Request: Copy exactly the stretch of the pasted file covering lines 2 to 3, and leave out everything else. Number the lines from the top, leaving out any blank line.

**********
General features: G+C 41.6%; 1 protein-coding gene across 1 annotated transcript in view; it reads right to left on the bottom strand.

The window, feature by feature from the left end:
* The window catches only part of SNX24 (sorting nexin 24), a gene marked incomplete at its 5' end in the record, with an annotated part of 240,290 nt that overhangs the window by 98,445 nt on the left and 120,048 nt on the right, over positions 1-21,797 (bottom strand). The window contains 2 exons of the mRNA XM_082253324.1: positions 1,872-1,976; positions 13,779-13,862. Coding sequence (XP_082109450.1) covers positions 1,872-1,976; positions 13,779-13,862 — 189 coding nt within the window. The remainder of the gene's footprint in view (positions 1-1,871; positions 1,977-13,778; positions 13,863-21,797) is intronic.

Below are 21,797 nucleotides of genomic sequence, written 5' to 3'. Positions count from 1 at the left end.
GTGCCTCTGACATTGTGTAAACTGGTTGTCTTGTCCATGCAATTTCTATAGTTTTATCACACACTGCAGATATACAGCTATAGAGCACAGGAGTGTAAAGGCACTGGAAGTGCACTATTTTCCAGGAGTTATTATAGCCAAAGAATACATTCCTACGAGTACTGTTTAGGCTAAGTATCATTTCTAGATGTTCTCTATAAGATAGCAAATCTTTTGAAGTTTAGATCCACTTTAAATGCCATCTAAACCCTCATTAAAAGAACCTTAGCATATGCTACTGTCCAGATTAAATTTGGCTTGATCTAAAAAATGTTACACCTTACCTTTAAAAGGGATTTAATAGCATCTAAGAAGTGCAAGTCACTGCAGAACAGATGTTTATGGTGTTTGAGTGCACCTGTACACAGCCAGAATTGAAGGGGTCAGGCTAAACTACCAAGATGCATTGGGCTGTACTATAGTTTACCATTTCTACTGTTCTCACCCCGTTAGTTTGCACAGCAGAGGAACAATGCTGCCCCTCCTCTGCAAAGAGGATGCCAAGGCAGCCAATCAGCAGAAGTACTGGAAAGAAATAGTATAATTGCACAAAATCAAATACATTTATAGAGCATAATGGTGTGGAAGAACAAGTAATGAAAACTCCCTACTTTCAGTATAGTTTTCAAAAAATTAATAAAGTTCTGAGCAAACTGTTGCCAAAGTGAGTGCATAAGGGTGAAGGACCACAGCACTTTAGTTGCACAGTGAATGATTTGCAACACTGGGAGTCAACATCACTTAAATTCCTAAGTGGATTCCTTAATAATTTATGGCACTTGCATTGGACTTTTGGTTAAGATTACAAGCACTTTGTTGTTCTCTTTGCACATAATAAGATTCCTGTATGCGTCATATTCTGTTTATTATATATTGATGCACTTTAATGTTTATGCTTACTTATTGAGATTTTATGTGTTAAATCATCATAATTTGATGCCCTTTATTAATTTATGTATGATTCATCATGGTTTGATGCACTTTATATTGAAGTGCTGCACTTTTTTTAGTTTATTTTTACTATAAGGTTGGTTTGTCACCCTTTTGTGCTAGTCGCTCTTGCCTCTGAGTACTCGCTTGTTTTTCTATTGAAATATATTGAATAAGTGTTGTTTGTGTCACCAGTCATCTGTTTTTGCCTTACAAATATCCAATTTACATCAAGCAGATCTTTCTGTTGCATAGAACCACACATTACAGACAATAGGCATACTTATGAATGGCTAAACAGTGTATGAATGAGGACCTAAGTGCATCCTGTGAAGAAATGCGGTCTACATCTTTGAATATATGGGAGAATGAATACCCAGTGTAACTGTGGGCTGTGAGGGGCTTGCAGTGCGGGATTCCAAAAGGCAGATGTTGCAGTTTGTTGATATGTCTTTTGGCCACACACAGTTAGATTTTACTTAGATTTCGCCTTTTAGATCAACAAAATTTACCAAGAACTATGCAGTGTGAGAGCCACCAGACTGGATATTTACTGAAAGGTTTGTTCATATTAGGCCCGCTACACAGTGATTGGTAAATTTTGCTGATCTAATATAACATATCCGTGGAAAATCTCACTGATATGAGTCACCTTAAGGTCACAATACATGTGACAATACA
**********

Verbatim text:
The window, feature by feature from the left end:
* The window catches only part of SNX24 (sorting nexin 24), a gene marked incomplete at its 5' end in the record, with an annotated part of 240,290 nt that overhangs the window by 98,445 nt on the left and 120,048 nt on the right, over positions 1-21,797 (bottom strand). The window contains 2 exons of the mRNA XM_082253324.1: positions 1,872-1,976; positions 13,779-13,862. Coding sequence (XP_082109450.1) covers positions 1,872-1,976; positions 13,779-13,862 — 189 coding nt within the window. The remainder of the gene's footprint in view (positions 1-1,871; positions 1,977-13,778; positions 13,863-21,797) is intronic.